SALT LAKE CITY — Sure, there was the lure of free doughnuts.

But a group of Westminster College students soon learned that their "students" at Friendship Manor were serious about learning more about technology and putting it to use.

The instructors, technical writing students, have conducted weekly classes at the apartment complex for seniors and people with disabilities since August.

Some of the learners were more advanced then they let on. Others were nervous about turning on a computer.

"They were afraid it was just going to blow up or something else would happen to it," said Westminster senior Adrianna Montero.

After two hours of instruction every Wednesday for 10 weeks, questions from the "students" became far more sophisticated, Christine Seifert, associate professor of communication, said during an interview Wednesday. "I think they learned a lot," she said.

The Westminster College technical writing students' interaction with the seniors became the basis of "Computer Friendship," a 300-page manual that covers everything from turning on a computer to creating a Facebook account. The book was written by Seifert's 410 Technical Writing class specifically for the Friendship Manor audience.

For some, the experience whetted their appetites for more knowledge.

"Do you have anything in the book about Twitter?" asked 77-year-old Reyes G. Rodriguez.

Rodriguez, a retired priest, was hardly a technological novice. "I was already on the Internet, Facebook and email," he said.

But the classes enabled Rodriguez to learn more about how his computer worked. "There was a lot of terminology I didn't know," he said.

Beyond the instruction, the regular contact between the college students and the seniors created community.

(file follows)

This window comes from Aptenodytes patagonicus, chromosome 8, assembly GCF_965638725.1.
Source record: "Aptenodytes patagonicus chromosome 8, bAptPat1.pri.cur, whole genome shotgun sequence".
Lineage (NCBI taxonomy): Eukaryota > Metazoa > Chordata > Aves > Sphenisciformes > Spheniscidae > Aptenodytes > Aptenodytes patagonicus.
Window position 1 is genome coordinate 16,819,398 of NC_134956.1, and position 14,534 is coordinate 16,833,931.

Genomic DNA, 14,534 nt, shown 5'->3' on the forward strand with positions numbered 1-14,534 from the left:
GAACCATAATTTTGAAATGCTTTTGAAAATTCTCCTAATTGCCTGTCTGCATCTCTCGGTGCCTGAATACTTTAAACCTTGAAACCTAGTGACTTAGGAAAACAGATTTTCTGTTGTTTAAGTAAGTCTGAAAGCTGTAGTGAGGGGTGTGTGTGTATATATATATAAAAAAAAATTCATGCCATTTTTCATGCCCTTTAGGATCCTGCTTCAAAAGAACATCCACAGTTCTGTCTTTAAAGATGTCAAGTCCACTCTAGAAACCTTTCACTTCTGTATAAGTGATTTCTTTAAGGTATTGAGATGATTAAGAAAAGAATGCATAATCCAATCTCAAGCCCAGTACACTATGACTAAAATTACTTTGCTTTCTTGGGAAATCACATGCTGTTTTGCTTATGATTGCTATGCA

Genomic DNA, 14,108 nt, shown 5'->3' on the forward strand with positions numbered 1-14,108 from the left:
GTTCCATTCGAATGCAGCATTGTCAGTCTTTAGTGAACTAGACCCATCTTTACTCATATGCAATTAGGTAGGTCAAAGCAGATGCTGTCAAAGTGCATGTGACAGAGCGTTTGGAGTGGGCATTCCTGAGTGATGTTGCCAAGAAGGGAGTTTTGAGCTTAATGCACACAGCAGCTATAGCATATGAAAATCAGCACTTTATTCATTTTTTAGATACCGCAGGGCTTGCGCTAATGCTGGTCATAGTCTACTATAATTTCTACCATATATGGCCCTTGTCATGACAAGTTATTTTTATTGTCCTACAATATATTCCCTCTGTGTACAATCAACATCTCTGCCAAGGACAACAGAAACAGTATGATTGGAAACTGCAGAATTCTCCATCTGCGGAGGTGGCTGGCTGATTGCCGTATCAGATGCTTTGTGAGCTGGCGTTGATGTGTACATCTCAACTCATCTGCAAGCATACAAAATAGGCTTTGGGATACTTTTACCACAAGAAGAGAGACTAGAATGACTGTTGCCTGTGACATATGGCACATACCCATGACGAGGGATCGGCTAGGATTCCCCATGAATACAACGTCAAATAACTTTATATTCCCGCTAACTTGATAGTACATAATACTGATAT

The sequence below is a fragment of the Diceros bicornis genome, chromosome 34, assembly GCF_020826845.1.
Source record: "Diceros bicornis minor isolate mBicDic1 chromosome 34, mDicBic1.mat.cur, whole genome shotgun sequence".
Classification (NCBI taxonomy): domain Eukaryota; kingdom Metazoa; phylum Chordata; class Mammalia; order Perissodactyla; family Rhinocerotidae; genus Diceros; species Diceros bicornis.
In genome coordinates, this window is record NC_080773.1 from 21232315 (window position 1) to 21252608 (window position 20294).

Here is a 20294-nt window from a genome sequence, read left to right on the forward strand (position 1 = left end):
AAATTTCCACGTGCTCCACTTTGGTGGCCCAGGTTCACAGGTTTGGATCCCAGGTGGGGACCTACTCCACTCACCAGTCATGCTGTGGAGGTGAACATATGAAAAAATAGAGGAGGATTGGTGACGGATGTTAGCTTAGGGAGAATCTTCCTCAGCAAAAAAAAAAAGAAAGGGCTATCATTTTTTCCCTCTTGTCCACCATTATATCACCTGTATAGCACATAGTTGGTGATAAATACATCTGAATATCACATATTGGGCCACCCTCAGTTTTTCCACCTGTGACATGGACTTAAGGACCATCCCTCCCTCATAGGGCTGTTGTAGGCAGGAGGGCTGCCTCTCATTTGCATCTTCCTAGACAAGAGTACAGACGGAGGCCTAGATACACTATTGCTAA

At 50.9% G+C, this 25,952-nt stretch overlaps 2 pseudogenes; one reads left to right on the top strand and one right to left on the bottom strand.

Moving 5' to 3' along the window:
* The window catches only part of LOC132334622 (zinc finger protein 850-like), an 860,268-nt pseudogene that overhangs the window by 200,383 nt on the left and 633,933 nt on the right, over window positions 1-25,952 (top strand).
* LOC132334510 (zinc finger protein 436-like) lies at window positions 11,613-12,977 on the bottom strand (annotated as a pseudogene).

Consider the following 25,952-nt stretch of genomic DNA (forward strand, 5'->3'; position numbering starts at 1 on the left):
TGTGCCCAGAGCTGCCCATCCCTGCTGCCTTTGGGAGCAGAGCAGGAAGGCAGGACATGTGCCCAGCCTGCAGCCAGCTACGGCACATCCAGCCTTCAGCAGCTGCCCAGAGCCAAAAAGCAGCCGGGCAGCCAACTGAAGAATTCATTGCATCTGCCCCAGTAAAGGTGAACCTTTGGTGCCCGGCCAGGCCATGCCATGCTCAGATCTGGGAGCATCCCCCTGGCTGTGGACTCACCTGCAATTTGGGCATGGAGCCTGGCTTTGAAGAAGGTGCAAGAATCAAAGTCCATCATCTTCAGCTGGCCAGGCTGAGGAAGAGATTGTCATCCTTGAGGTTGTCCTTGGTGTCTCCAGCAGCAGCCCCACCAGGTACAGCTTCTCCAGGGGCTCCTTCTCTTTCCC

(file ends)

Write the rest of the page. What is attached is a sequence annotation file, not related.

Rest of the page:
Laura Ward, a Westminster student from Idaho, met a Friendship Manor resident who had been friends with her grandparents.

Another Westminster student, Nick Christensen, made "house calls" to the apartment of a 97-year-old Friendship Manor resident to ensure he could email his grandchildren.

Lydia Whipp, 86, said the instruction "opened up a new world."

She's learned to download music, to search the Internet and play new computer games.

"Wow, you have all that information out there," she said.

"I did email. I knew a few of the basics. I don't do Facebook, but I've learned a lot about it. I might try it," she said.

Ward said she especially appreciated the seniors' willingness to learn and to accept the college students as teachers. "I was impressed how many of them would come every single week," she said.

Rodriguez said he was impressed with the humanity of the Westminster students.

"These people have been absolutely marvelous," he said. "They have been kind, considerate and patient."

Montero said the experience taught the students patience and to communicate instructions in an effective manner.

The one-on-one instruction helped the seven students refine their contributions to "Computer Friendship."

"It was working with the seniors every single week. If I had asked them to write the book cold, I don't think they could have done it," Seifert said.

On Wednesday, class started just as it had begun, with doughnuts. Then, the students presented each of their pupils a copy of the instructional manual and expressed their thanks.

"I'd like to thank all of you for letting us come in here and be part of the Friendship Manor community," Christensen said.